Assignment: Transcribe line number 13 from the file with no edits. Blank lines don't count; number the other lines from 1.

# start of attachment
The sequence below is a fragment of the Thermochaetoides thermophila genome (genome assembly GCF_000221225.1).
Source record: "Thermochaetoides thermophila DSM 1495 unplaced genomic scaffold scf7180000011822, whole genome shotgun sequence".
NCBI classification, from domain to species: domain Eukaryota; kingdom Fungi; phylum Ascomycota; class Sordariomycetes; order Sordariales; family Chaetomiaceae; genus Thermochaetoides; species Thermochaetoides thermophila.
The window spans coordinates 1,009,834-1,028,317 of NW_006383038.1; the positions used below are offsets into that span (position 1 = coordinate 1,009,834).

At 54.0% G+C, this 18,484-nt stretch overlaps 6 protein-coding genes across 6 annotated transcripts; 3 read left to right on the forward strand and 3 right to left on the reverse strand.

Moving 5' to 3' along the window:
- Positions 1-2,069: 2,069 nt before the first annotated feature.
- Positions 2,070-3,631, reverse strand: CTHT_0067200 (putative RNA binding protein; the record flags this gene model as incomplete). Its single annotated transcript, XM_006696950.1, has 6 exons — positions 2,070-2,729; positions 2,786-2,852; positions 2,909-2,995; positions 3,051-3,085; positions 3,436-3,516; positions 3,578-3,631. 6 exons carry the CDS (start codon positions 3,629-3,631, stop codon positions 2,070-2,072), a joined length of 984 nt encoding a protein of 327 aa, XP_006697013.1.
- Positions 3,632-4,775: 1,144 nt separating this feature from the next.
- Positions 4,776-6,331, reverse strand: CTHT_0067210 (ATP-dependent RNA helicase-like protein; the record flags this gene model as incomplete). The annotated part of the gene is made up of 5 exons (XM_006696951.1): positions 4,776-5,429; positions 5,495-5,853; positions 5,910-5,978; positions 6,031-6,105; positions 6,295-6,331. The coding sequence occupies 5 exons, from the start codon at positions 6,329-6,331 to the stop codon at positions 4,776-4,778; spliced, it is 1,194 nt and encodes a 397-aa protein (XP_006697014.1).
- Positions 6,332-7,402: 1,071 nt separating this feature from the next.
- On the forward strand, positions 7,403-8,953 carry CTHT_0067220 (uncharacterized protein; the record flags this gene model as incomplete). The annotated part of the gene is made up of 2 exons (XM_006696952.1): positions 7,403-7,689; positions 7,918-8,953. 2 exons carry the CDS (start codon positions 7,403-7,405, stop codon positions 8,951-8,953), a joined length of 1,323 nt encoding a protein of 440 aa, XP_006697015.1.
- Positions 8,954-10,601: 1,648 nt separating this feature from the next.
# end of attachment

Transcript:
- Positions 8,954-10,601: 1,648 nt separating this feature from the next.